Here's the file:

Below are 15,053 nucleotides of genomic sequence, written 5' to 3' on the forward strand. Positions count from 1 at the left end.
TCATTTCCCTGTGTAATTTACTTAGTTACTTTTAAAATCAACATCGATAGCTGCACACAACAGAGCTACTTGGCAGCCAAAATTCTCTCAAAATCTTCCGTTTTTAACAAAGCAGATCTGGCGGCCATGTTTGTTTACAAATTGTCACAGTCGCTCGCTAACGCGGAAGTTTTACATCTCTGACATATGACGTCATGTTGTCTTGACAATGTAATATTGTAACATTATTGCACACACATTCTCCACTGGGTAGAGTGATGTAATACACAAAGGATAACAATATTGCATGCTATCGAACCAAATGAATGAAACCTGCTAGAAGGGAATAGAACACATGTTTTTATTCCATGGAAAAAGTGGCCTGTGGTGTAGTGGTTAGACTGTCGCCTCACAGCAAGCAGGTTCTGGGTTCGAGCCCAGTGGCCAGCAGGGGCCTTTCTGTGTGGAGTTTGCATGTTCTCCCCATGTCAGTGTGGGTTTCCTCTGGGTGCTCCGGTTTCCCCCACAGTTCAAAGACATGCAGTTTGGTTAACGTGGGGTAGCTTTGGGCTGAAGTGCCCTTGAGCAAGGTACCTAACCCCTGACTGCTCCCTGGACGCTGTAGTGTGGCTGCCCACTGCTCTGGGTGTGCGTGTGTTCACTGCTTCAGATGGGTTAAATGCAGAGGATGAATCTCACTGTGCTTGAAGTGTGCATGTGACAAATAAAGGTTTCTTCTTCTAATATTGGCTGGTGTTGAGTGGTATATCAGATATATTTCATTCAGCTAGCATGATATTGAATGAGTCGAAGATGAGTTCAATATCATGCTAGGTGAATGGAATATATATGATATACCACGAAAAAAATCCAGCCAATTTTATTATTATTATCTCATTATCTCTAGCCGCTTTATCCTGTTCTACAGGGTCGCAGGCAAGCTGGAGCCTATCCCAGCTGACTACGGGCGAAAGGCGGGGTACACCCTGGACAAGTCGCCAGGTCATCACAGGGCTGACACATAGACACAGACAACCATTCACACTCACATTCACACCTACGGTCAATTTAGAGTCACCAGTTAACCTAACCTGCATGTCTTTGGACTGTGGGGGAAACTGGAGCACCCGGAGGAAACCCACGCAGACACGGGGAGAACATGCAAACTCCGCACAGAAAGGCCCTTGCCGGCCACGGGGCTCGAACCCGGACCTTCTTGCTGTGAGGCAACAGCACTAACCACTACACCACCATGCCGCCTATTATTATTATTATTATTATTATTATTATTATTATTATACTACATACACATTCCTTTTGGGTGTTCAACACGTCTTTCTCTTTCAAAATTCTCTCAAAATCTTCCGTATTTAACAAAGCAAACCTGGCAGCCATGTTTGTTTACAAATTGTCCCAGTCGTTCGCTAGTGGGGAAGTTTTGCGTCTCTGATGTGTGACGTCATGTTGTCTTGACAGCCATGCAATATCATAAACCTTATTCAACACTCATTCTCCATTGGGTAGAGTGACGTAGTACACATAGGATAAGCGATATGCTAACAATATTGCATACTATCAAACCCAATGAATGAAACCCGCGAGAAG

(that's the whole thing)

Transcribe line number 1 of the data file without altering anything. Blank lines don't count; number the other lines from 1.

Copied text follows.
Below are 15,053 nucleotides of genomic sequence, written 5' to 3' on the forward strand. Positions count from 1 at the left end.